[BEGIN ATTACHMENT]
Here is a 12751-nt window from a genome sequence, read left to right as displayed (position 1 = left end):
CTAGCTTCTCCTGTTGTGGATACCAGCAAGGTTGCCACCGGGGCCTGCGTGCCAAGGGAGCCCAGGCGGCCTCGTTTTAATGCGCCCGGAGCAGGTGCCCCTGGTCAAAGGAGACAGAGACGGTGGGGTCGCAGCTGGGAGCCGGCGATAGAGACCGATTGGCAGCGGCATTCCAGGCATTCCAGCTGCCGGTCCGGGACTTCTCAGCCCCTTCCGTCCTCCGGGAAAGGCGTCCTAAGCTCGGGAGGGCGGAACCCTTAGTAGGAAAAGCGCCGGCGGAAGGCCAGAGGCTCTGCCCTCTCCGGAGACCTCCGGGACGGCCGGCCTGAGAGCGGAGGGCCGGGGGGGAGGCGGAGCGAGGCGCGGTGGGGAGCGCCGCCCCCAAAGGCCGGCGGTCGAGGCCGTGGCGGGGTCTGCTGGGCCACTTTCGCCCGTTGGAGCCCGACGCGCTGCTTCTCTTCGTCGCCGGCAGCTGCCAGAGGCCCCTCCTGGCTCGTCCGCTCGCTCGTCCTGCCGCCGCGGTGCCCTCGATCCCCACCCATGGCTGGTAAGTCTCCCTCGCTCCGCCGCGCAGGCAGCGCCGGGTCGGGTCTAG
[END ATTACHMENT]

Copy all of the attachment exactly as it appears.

Here is a 12751-nt window from a genome sequence, read left to right as displayed (position 1 = left end):
CTAGCTTCTCCTGTTGTGGATACCAGCAAGGTTGCCACCGGGGCCTGCGTGCCAAGGGAGCCCAGGCGGCCTCGTTTTAATGCGCCCGGAGCAGGTGCCCCTGGTCAAAGGAGACAGAGACGGTGGGGTCGCAGCTGGGAGCCGGCGATAGAGACCGATTGGCAGCGGCATTCCAGGCATTCCAGCTGCCGGTCCGGGACTTCTCAGCCCCTTCCGTCCTCCGGGAAAGGCGTCCTAAGCTCGGGAGGGCGGAACCCTTAGTAGGAAAAGCGCCGGCGGAAGGCCAGAGGCTCTGCCCTCTCCGGAGACCTCCGGGACGGCCGGCCTGAGAGCGGAGGGCCGGGGGGGAGGCGGAGCGAGGCGCGGTGGGGAGCGCCGCCCCCAAAGGCCGGCGGTCGAGGCCGTGGCGGGGTCTGCTGGGCCACTTTCGCCCGTTGGAGCCCGACGCGCTGCTTCTCTTCGTCGCCGGCAGCTGCCAGAGGCCCCTCCTGGCTCGTCCGCTCGCTCGTCCTGCCGCCGCGGTGCCCTCGATCCCCACCCATGGCTGGTAAGTCTCCCTCGCTCCGCCGCGCAGGCAGCGCCGGGTCGGGTCTAG